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Sydney's street performers put on world-class show
The thrill, the glamour, the agony of the feet
SYDNEY, Australia (CNN) -- Aussies Gazza, Shazza and Bob have a dream. They want to represent their country at the 2004 Olympics in a sport they're petitioning to have recognized: dry water synchronized swimming.
Yes, dry water.
"We're going to win gold for Australia," they assert.
Sound crazy? You should see them in action.
The trio strips down to skintight green-and-gold swimsuits to reveal physiques that are, well, less than Olympic. Seals basking in the sun have more muscle tone than these three.
But folks don't mind, and they roar with approval as Bob, one of the performers, hits play on his portable stereo. Elevator-style music fills the air while he and his fellow Olympic hopefuls step into a waterless, inflated wading pool.
Their routine unfolds as they pirouette, balance on each other's shoulders, and flail arms and legs about. They look like an octopus auditioning for the Bolshoi Ballet.
The crowd gets into it, too. The natives' chant that has rung out in every Olympic venue across Sydney rises in the air -- Aussie, Aussie, Aussie. Oi, oi, oi!
Jugglers! Fire eaters! Drag queens!
Cheers aside, Gazza, Shazza and Bob are not Olympic athletes; they're actors. And the crowd is not poolside, but harborside at Darling Harbour, one of Sydney's busiest hubs during the Olympics.
The three are part of "Going for Gold," just one of many street-theater acts that have added to the color and fun of the Sydney Summer Games.
The city's bustling streets and precincts have come alive over the past nine days as an array of street performers amuse, impress and shake up hordes of Olympic visitors. They strut and fret from early in the morning to late at night.
The harbor area has it all, from acrobats to fire eaters, from live statues to men in drag on stilts, from guitarists to didgeridoo players. This small part of the city has become the backdrop for an ever-changing, cataclysmic scene of poise, play and performance.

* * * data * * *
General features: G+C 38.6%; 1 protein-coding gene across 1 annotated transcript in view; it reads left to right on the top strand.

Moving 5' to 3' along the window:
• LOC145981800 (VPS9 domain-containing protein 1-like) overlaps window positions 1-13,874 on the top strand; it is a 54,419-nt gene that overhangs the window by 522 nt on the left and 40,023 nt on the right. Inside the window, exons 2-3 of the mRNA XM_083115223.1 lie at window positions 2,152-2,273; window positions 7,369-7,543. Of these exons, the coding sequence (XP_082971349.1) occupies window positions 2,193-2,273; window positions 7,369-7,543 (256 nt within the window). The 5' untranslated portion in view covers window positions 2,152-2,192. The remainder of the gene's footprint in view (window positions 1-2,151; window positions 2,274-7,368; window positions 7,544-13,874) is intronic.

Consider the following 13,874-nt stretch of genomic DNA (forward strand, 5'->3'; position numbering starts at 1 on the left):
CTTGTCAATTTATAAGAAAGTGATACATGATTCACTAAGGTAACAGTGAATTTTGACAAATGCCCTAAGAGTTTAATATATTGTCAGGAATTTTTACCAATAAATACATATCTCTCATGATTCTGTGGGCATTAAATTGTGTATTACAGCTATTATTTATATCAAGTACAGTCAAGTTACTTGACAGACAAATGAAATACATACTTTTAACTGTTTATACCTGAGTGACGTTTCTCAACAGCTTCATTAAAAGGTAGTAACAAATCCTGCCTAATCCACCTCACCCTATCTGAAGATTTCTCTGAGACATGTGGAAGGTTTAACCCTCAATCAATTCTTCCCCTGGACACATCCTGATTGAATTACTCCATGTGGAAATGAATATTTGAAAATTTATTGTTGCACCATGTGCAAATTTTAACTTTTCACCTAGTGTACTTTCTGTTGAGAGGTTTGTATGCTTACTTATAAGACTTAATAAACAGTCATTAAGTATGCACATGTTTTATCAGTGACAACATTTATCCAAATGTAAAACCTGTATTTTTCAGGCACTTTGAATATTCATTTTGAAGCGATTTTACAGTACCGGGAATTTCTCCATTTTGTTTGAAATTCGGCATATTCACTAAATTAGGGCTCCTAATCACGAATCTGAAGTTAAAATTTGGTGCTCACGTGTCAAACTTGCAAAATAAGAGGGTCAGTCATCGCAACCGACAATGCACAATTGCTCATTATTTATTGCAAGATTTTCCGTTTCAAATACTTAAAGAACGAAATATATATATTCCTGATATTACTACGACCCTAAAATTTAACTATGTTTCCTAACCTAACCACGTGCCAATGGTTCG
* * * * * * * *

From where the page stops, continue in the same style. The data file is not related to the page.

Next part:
And the crowds are lapping it up.
"The street entertainment has been fantastic," says Californian Cheri Swatek. "It really adds to the atmosphere of what's going on with the Olympic Games. Anywhere you go, there's something happening."
At Circular Quay, a fairy with painted face and flapping wings blows streams of bubbles at passersby. Two men on stilts dressed in drag tower above crowds as they pose for photo after photo after photo. Twelve-year-old Eddie Bright cracks whips and jokes and juggles knives, all the while straddling a 6-foot-tall unicycle.
Two characters clad as British policemen, equipped with noddy hats and batons, march in unison, their heads thrown authoritatively in the air. Shoes clicking, eyes flicking, the two spy a couple embracing on a street corner.
"Come on, separate, you two!" says one, interrupting the twentysomethings' tender moment. "For the love of God, keep it at home!"
'Taking the mickey'
Crowd involvement seems to be the order of the day, with Aussies and others getting roped into acts, suckered into singing and perhaps, above all else, getting picked on.
Australians never miss their cue when it comes to "taking the mickey," which is Aussie-speak for teasing. Good-humored and usually well-intentioned, the ribbing is central to much of the performances, says a battle-ax juggler working a street here.
"The best thing for the Australian crowd is to (take the mickey) out of people," says the juggler, who identifies himself only as J.P. "They just adore it."
J.P. likens the atmosphere and numbers of visitors to national Australia Day celebrations (January 26), which he considers the busiest time for Sydney's street thespians.
"Every day through the Olympics has been Australia Day," he says. "It's been awesome."
The street shows have been pretty impressive, too, as performers have zeroed in on an international set of fall guys walking their streets. J.P. stops two Hong Kong tourists. "How much of Sydney do you own?" he demands. To "make the Americans feel at home," he waves a knife in some visitors' faces and orders them to hand over all their money.
The crowd laughs through it all.
Performers targets, too
But the performers aren't the only ones packing punches in their lines. Aussies in the crowd can give as good as they get.
"If you've just joined us, five minutes ago we were all naked," an acrobat calling himself Hamlock cries to pedestrians. "Sorry you missed it."
"I'm glad we missed it, mate!" a burly Australian bystander in an acubra hat fires back.
But the antics can be too much for some folks -- even the performers. One fellow, who poses as a statue, can't get over the amount of attention he attracts.
"A strange profession, this one," he says. "I don't understand it myself. I just go along with it."
Exhausted from posing motionless in the relentless sun, he sits hunched on his platform, taking a break -- but only for a moment. He's quickly surrounded by fascinated children and adults. They poke and prod, watch and wait for the statue to do something.
They fill his collection tin with coins, but even the clang of wealth isn't enough to keep the statue from wondering why he chose such a peculiar livelihood.
"It's too much," he says. "I could never be a rock star."
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